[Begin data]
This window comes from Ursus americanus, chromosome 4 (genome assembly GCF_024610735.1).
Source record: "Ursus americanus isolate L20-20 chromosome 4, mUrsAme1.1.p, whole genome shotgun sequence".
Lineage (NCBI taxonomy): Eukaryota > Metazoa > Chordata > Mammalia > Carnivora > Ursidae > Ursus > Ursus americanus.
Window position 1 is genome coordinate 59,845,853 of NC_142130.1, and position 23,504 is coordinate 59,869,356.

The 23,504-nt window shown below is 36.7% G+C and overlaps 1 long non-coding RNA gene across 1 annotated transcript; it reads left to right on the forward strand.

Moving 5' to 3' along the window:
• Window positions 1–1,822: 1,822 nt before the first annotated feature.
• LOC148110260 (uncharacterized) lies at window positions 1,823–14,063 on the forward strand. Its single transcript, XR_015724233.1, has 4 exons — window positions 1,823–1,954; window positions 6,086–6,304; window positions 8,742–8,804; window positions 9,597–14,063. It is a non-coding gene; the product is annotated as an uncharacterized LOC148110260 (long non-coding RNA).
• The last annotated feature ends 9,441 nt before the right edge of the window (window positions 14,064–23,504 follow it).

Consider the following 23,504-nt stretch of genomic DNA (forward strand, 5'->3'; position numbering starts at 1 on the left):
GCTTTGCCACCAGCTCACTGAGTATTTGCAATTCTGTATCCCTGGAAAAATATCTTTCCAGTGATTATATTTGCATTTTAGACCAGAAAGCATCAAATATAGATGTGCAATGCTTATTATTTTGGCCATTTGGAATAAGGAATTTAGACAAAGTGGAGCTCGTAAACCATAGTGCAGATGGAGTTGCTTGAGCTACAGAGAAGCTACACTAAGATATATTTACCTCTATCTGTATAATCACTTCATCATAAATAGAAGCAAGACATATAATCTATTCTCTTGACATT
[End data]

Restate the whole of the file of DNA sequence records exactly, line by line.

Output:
This window comes from Ursus americanus, chromosome 4 (genome assembly GCF_024610735.1).
Source record: "Ursus americanus isolate L20-20 chromosome 4, mUrsAme1.1.p, whole genome shotgun sequence".
Lineage (NCBI taxonomy): Eukaryota > Metazoa > Chordata > Mammalia > Carnivora > Ursidae > Ursus > Ursus americanus.
Window position 1 is genome coordinate 59,845,853 of NC_142130.1, and position 23,504 is coordinate 59,869,356.

The 23,504-nt window shown below is 36.7% G+C and overlaps 1 long non-coding RNA gene across 1 annotated transcript; it reads left to right on the forward strand.

Moving 5' to 3' along the window:
• Window positions 1–1,822: 1,822 nt before the first annotated feature.
• LOC148110260 (uncharacterized) lies at window positions 1,823–14,063 on the forward strand. Its single transcript, XR_015724233.1, has 4 exons — window positions 1,823–1,954; window positions 6,086–6,304; window positions 8,742–8,804; window positions 9,597–14,063. It is a non-coding gene; the product is annotated as an uncharacterized LOC148110260 (long non-coding RNA).
• The last annotated feature ends 9,441 nt before the right edge of the window (window positions 14,064–23,504 follow it).

Consider the following 23,504-nt stretch of genomic DNA (forward strand, 5'->3'; position numbering starts at 1 on the left):
GCTTTGCCACCAGCTCACTGAGTATTTGCAATTCTGTATCCCTGGAAAAATATCTTTCCAGTGATTATATTTGCATTTTAGACCAGAAAGCATCAAATATAGATGTGCAATGCTTATTATTTTGGCCATTTGGAATAAGGAATTTAGACAAAGTGGAGCTCGTAAACCATAGTGCAGATGGAGTTGCTTGAGCTACAGAGAAGCTACACTAAGATATATTTACCTCTATCTGTATAATCACTTCATCATAAATAGAAGCAAGACATATAATCTATTCTCTTGACATT